There are some famous examples of multi-vintage blends in the wine world. Penfolds launched 1,200 bottles of its G3 wine in 2017, described as a ‘super blend’ of Grange and containing the 2008, 2012 and 2014 vintages.
Laurent-Perrier Grand Siècle is one of the most well-known multi-vintage blends from Champagne, developed in the 1950s by general manager Bernard de Nonancourt and first released in 1960. Its current released, ‘no. 24’, is a blend of the 2004, 2006 and 2007 vintages.
Also in Champagne, the 167th edition of Krug’s prestigious Grande Cuvée is based on the 2011 vintage but also contains 42% reserve wines from 12 other vintages going back to 2005.
The term ‘multi-vintage’ could also be applied more broadly, particularly in Champagne, where the art of blending is sacrosanct.
‘The most obvious example is non-vintage Champagne, which is more accurately described as a multi-vintage blend,’ said wine writer John Stimpfig in 2017, during his time as Decanter’s content director.
Why create multi-vintage blends?
Michel Fauconnet, Laurent-Perrier’s cellar master, described it as using ‘skills and savoir fair’ to try to ‘recreate the perfect year’ in Champagne.
‘Blending can bring you to another level, creating a year that nature can’t really give you,’ he told an audience at the Laurent-Perrier masterclass at the Decanter Fine Wine Encounter 2019 in London.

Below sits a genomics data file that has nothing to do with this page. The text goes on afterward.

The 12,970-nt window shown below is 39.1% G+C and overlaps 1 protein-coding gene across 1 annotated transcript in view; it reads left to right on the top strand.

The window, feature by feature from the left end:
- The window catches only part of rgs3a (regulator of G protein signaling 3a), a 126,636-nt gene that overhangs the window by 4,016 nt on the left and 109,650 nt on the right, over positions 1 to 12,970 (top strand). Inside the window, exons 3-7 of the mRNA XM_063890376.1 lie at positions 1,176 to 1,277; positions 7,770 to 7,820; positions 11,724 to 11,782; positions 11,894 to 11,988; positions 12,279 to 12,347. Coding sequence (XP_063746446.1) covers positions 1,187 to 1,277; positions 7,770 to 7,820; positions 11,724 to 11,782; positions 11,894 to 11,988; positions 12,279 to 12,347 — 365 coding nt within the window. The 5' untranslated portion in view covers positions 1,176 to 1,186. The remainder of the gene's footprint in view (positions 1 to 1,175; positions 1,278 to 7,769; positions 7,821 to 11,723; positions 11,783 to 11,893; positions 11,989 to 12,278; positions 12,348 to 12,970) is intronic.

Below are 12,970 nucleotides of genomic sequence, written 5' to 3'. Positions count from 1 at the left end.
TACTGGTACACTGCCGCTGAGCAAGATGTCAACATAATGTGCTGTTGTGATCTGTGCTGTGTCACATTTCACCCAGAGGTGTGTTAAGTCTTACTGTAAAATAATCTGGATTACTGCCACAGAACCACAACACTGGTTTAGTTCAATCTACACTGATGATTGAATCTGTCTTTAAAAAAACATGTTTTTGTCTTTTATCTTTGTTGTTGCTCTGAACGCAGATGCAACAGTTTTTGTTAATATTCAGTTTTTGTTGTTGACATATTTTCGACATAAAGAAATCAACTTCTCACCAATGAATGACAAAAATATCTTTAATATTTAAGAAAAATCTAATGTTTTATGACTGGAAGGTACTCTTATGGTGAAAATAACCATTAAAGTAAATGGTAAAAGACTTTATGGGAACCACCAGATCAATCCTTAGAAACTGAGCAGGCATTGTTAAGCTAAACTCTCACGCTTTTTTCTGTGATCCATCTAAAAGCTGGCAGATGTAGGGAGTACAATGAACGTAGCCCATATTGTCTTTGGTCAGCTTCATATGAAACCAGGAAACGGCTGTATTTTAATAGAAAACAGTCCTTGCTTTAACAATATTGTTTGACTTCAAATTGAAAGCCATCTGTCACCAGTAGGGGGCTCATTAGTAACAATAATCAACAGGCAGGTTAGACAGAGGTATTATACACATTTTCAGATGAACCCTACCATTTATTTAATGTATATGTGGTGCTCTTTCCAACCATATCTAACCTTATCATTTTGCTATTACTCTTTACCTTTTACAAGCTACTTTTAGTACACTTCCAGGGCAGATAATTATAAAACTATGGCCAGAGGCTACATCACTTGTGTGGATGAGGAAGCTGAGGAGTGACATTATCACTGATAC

‘Grand Siècle is blending the best of the best, getting what nature can probably never give you; the perfect idea of the perfect year.
‘Like a composer making a symphony, but it’s being relayed with different instruments – that’s what you achieve with blending.’
He added, ‘We’re a blending house, rather than relying on vintages. We only release vintages when appropriate.’
‘Then there are fortified wines such as Sherry and tawny Port, which are also blends of several vintages,’ said Stimpfig.
‘However, there are very few still wines which adopt this practice. The well-known exceptions to the rule include Chris Howell’s Cain Cuvée (Napa), Vega Sicilia’s Reserva Especial (Ribera del Duero) and Valdivieso’s Caballo Loco (Chile).’
In Anthony Rose’s feature on the subject, speaking to Chris Howell about the Cain Cuvée, ‘Howell saw that blending two vintages could help build complexity and harmony, while compensating for vintage variation.’
‘But change may be afoot as more winemakers are starting to experiment with this multi-vintage concept,’ said Stimpfig.
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